By JoAnne CastagnaFebruary 23, 2016
WALTON, N.Y. (Feb. 23, 2016) -- When we see news stories about lead contaminated water flowing out of faucets in Flint, Michigan, and see the troubles the city is having as a result, many of us become concerned about our own City's drinking water supply that we use every day to brush our teeth, take a shower and fill our dog's water bowl.
The U.S. Army Corps of Engineers has an interagency program in place that helps keep New York City's drinking water clean and safe.
Recently one of the program's projects was successfully completed in the Town of Walton, New York. The project is protecting drinking water and also sustaining this rural community.
The program is called the New York City Watershed Environmental Assistance Program and it assists in the creation of projects that protect the water quality of New York State's watersheds that provide drinking water to millions of New York City residents and businesses.
A watershed is an area of land that catches rain and snow that drains or seeps into a marsh, stream, river, lake or groundwater. This water eventually gets stored in reservoirs, a place where water is collected and kept for use when wanted, such as to supply a city.
You may be asking yourself -- Isn't the water treated before it reaches our faucets? Yes, but minimally. "New York City prides itself on its minimal filtration of its drinking water. In 1996, all of the municipalities in the New York City watershed region came to an agreement. They wanted to avoid the creation of a huge filtration plant. Instead of a plant they agreed to have small projects throughout the region to provide the public with clean water with minimal filtration. This is how our program came about," said Rifat Salim, project manager, U.S. Army Corps of Engineers.
The New York City watershed region encompasses approximately 2,000 square miles and includes three watershed systems -- The Catskill, Delaware, and Croton Systems and they are all located north of New York City in the counties of Greene, Schoharie, Ulster, Sullivan, Westchester, Putnam, Dutchess and Delaware.
In Delaware County, there is the rural Town of Walton. A while back, the town was devastated by a major flood that damaged many homes and businesses, resulting in approximately $30 Million is losses for this community.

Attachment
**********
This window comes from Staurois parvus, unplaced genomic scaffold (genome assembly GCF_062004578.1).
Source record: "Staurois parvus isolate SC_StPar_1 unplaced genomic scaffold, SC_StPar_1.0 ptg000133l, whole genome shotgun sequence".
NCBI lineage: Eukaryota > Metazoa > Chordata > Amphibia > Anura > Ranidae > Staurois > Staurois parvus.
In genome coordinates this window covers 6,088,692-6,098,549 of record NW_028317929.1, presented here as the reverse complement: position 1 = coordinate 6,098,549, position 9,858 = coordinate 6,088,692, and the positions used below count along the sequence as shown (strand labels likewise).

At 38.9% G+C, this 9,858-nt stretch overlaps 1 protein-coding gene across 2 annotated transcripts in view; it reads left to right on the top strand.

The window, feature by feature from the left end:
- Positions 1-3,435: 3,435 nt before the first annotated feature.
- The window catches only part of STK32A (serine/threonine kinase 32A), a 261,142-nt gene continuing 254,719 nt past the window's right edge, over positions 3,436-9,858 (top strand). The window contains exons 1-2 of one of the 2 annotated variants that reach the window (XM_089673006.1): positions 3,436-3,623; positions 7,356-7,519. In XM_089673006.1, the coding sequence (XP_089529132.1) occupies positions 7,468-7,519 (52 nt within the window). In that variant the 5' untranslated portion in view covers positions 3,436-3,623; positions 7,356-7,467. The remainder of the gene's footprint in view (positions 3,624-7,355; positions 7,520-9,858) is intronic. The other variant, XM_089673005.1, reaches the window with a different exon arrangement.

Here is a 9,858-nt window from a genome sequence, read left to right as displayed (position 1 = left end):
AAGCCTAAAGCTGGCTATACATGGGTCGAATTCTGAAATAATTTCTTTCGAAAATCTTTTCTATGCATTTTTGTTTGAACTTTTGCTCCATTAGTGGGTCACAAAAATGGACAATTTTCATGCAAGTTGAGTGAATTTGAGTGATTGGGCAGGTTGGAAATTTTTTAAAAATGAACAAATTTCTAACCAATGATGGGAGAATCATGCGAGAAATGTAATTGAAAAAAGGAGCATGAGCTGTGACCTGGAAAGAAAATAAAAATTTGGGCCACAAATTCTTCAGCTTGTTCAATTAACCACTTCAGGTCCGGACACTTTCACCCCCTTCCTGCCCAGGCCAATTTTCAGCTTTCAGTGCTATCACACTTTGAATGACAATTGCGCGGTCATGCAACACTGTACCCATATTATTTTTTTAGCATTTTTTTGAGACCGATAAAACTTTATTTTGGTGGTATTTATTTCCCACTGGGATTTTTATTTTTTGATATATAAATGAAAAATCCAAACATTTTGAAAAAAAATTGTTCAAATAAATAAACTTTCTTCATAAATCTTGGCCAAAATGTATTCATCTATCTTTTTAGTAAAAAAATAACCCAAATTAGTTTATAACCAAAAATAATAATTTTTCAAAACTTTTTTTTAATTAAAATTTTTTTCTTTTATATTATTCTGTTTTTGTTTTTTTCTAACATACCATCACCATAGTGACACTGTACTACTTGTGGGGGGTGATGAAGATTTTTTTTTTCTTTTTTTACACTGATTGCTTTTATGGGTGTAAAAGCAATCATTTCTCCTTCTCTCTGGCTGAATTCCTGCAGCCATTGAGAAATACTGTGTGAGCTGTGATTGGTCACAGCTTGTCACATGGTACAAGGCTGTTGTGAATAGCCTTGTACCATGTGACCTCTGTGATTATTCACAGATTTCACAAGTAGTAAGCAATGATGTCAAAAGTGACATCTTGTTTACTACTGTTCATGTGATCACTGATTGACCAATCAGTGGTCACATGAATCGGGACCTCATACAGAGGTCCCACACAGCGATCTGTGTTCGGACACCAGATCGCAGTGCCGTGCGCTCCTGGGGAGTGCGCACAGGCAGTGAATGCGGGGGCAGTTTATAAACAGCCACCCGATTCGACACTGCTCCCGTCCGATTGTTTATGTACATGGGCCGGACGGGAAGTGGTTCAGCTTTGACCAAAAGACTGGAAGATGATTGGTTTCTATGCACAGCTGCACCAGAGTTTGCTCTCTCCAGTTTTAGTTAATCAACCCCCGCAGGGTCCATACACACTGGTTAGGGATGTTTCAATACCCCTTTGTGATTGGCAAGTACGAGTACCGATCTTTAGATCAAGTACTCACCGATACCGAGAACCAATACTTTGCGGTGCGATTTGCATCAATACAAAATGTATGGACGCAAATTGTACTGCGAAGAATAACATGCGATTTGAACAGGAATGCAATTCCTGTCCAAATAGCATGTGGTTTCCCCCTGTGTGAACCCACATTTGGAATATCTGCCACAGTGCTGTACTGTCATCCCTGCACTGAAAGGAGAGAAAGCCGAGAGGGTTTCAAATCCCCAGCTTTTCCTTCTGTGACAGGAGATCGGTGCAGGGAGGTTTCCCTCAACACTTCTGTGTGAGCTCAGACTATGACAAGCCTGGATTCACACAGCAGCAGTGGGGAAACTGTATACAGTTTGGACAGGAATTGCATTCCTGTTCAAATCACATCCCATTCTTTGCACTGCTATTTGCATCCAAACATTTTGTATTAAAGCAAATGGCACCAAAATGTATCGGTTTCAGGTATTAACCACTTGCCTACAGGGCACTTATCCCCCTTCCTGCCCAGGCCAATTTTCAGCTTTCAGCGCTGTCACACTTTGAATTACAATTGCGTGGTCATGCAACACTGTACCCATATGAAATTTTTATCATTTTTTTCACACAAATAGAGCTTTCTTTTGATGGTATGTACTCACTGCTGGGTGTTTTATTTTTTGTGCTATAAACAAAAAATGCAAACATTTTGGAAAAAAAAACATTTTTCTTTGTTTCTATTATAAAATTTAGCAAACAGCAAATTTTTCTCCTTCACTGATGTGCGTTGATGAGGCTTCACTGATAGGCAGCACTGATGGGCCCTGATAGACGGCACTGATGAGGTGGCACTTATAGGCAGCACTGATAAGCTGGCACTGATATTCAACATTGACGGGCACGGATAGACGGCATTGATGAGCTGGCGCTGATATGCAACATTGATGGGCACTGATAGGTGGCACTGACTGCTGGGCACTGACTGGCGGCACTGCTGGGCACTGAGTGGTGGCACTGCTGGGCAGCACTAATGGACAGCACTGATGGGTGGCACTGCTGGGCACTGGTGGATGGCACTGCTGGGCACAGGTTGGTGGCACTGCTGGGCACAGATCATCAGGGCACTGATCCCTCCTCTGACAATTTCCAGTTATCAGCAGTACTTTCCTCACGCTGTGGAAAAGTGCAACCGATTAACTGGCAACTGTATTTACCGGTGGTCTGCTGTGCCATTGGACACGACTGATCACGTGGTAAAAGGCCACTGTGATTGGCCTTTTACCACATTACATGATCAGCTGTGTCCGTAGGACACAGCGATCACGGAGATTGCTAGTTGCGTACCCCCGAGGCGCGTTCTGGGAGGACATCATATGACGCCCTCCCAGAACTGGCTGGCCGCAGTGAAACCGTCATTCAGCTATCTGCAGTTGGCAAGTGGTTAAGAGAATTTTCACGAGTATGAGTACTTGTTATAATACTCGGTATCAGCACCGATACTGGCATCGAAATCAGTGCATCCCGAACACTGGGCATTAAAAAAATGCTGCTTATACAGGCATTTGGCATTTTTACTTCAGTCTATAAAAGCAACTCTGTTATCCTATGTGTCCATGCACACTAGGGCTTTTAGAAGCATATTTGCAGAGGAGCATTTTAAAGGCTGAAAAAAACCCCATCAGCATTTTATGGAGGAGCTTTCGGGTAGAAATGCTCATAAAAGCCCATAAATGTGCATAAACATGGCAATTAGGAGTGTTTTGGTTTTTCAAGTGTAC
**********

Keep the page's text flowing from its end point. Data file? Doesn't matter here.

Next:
Trees along streams got uprooted and fell into the streams, were carried down the waterways and clogged several bridges. The fast moving water had nowhere to flow but out onto the streets, flooding businesses and homes.
When stream banks start failing, all of the materials that used to be on the bank become potential contaminates to the water that eventually becomes New York City's drinking water. This flood didn't cause water contamination, but they could.
Salim said, "These slope failures can do a lot of damage to the water. When the slopes or embankments get eroded, a lot of sediment and soil enters the stream. These sediments cause turbidity in the water. Turbidity is when the water is not clear. It then flows into the reservoir and eventually adversely effects New York City drinking water."
One of the streams that was severely eroded during this flood was the Third Brook. Third Brook flows into the West Branch Delaware River which in turn flows into the Cannonsville Reservoir. This reservoir provides 97 billion gallons of water to New York City's drinking water supply.
To keep this water safe, steps were taken to stabilize Third Brook. The agencies that worked together included the Army Corps' New York District, the New York State Department of Environmental Conservation, Delaware County Soil and Watershed Conservation District, the New York City Department of Environmental Protection, Village of Walton and the Town of Walton.
According to Graydon Dutcher, project manager and administrator of the Delaware County Soil and Water Conservation District, they stabilized the toe of the failing stream banks with stacked rock walls or rock rip rap and provided protection to the streambed with the placement of in-stream structures such as boulder riffles.
Dutcher said, "We had to use large rock to stabilize the toe of the banks and the stream bed itself because the stream has no floodplains." All of the floods, large and small are contained within the limited channel. This produces very rapid stream flow. Where ever it was possible, we buried the rocks and planted around them with native vegetation. This combination creates a more diverse and flood resilient stream corridor."
Dutcher continued, "We also hydro-seeded all of the bare slopes and planted willow stakes and native trees along the floodplain which provides for habitat and increases the streams long term stability."
Salim added, "This vegetation helps stabilize the slopes. The roots stabilize the soil and they can also absorb contaminants before they reach the stream, providing us cleaner water."
Clean water is beneficial to fish and aquatic life. Sediments that get into the water may be composed of phosphorus and pathogens, or parasites. Algae in the water may feed off these nutrients and deplete the water's oxygen, adversely affecting water quality.
An added benefit to stabilizing the slopes is that it helps to protect from flooding and returns the stream corridor to a more aesthetically pleasing and natural appearing embankment, some of which are in the backyards of homes.
The project is already showing success. "The landowners have expressed gratitude for completing the project," said Dutcher. He added, "This project has already seen a few high water events just after installation and the streams response has been very favorable."
Salim said, "Communities benefit from having a nice embankment and added safety to their property and New York City residents benefit by having clean drinking water. It's a win win situation."